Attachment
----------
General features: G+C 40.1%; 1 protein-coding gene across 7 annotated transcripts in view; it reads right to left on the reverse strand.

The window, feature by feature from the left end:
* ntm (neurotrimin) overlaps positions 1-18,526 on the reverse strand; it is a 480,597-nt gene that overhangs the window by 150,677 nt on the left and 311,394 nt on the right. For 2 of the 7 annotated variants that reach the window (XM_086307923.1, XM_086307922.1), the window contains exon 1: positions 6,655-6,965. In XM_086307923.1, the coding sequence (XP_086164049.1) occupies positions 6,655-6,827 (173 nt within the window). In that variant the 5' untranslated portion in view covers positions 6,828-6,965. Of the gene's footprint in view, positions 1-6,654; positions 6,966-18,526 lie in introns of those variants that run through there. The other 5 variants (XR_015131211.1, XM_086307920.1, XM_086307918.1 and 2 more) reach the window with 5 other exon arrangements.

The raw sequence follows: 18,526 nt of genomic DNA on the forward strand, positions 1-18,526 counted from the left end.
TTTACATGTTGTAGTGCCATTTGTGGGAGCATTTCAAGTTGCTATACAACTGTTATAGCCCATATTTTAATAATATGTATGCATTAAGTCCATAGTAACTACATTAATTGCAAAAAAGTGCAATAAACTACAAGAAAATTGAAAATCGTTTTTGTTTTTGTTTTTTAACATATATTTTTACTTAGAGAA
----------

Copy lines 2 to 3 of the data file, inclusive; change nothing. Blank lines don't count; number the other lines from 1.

The window, feature by feature from the left end:
* ntm (neurotrimin) overlaps positions 1-18,526 on the reverse strand; it is a 480,597-nt gene that overhangs the window by 150,677 nt on the left and 311,394 nt on the right. For 2 of the 7 annotated variants that reach the window (XM_086307923.1, XM_086307922.1), the window contains exon 1: positions 6,655-6,965. In XM_086307923.1, the coding sequence (XP_086164049.1) occupies positions 6,655-6,827 (173 nt within the window). In that variant the 5' untranslated portion in view covers positions 6,828-6,965. Of the gene's footprint in view, positions 1-6,654; positions 6,966-18,526 lie in introns of those variants that run through there. The other 5 variants (XR_015131211.1, XM_086307920.1, XM_086307918.1 and 2 more) reach the window with 5 other exon arrangements.